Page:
France’s numerous promises of aid for the Global South do not feature in the government’s 2016 budget bill, which will finally be adopted today (16 December). EurActiv France reports.
Fiercely debated in both of France’s houses of parliament (the National Assembly and the Senate), French official development assistance (ODA) credits for 2016 are a long way from reflecting the French government’s promises.
Masses of promises
President François Hollande pledged a €4 billion increase in ODA by 2020, half of which would be dedicated to climate action. On top of these announcements, France has committed to providing an extra €370 million for climate adaptation in the most vulnerable countries.
The government also made financial promises related to the Syrian crisis. With the situation deteriorating in the refugee camps in Syria’s neighbouring countries (Jordan, Lebanon, Turkey), France has pledged €100 million to the UN agencies active in the area (the World Food Programme and the High Commission for Refugees).
A sizeable gap
The promises do not stop there. A further €100 million will be allocated to the fight against the Ebola virus. Not to mention the €2 billion promised at the conference on the electrification of Africa in July.
Many of these promises will be honoured as loans, and a minority as grants. But France’s draft budget for 2016 shows little trace of the myriad development commitments the country has made.
First presented in early October, the budget contained an initial cut in development assistance of more than 6%, or €177 million.
From the very first discussions, the government agreed to add €50 million to its Syrian crisis budget, and increase the share of the Financial Transaction Tax (FTT) to be assigned to the development budget to €260 million, an increase of €100 million on 2015.
Short of constituting an increase in ODA, this should, at best, balance the government’s books. “There is great disappointment over the reality of budget credits dedicated to development and the climate,” said Christian Reboul from Oxfam France.
Due to budgetary constraints, France has had to fall back on the Financial Transaction Tax (FTT) to fill the sizeable gap in the development budget.
Members of parliament adopted an amendment to the budget increasing the share of the FTT assigned to ODA to 50% of the tax’s revenue.
“But the government is against this increase, and has put through another amendment to withdraw €162 million from the development assistance budget,” Reboul said. “This vote took place on the quiet thanks to a government manoeuvre, in the presence of only five MPs,” the specialist said.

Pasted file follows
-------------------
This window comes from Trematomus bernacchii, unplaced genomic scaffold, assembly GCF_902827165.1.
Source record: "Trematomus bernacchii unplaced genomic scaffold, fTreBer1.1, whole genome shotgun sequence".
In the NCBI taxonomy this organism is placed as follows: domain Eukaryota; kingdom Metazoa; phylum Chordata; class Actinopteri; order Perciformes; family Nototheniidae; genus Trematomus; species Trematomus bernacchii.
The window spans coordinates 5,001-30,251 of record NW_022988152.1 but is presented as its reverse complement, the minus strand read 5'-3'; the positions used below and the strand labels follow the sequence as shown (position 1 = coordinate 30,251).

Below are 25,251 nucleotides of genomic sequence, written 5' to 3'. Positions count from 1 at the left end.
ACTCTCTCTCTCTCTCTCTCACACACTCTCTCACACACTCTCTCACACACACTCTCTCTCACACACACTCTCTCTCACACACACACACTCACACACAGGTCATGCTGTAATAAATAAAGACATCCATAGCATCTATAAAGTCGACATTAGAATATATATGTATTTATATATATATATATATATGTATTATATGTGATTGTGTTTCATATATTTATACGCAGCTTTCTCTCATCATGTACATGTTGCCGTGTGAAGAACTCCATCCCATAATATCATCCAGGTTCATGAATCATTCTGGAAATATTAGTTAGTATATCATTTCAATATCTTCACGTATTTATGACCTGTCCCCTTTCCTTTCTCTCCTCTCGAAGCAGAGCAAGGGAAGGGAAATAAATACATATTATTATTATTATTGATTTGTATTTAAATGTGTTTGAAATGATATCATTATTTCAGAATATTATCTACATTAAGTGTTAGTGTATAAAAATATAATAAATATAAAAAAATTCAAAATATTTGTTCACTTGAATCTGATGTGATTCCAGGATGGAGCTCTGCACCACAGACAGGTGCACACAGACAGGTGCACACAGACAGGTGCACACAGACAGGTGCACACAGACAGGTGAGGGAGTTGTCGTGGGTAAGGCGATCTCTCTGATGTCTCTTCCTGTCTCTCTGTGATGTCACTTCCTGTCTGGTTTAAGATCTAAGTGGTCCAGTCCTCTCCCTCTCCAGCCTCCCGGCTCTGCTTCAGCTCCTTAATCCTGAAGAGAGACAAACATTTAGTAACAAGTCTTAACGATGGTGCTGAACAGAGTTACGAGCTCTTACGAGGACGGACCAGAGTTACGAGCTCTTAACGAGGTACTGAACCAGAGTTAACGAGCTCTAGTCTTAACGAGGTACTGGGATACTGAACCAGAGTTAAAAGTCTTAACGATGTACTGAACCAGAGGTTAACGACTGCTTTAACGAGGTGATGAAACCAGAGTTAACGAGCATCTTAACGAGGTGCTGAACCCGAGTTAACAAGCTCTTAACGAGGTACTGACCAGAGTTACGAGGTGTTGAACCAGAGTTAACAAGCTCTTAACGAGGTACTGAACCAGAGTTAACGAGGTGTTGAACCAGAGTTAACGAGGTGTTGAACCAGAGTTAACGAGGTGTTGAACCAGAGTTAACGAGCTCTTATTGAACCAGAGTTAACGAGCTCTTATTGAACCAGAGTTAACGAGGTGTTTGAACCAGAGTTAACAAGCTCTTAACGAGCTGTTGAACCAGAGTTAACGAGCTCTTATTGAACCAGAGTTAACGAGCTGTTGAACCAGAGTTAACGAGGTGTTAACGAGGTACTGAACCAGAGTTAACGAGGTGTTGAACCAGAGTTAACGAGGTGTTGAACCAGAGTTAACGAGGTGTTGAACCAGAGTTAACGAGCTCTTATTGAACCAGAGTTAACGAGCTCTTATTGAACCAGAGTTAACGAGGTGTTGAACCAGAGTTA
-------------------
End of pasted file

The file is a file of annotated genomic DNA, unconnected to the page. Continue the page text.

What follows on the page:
Though it may have been saved from the worst of the cuts, the French development budget will none the less struggle to cover all of the country’s promises. “In the end, only the increased assignment of FTT funds will allow for a slight increase,” said Reboul.
The outlook for 2017
Yet the debates over the 2016 budget resulted in the Financial Transaction Tax being extended to cover “day trading” operations, which consist of buying and selling shares on the same day.
The taxation of these highly speculative operations is expected to increase the revenue of the French FTT from €2 billion to €4 billion, according to Oxfam’s estimates.
This broadened tax base will boost the new tax, whose revenues have so far been disappointing. While experts estimated revenues of around €1.5 billion for 2015, the FTT raised only €700 million, and is predicted to bring in €932.7 million in 2016.
The new tax base will be introduced on 31 December 2016. “This means it will have no impact on this year’s budgetary cycle,” Reboul said.
France’s development assistance budget could feel the benefit of this extra cash from 2017. By then the more ambitious European FTT may finally have come to fruition to further swell the EU’s ODA budgets.
As part of a budgetary consolidation policy, France has reduced its aid budget by more than 20% since 2012.
With several important international agreements finalised in 2015, the French president, François Hollande, promised to assign extra funding to the fight against climate change in poor countries.
The United Nations General Assembly adopted the future Sustainable Development Goals (SDGs) in September 2015, to follow on from the Millennium Development Goals, which expire at the end of 2015. This international framework aims to mobilise and coordinate the efforts of all countries to make the world a fairer and more sustainable place by 2030.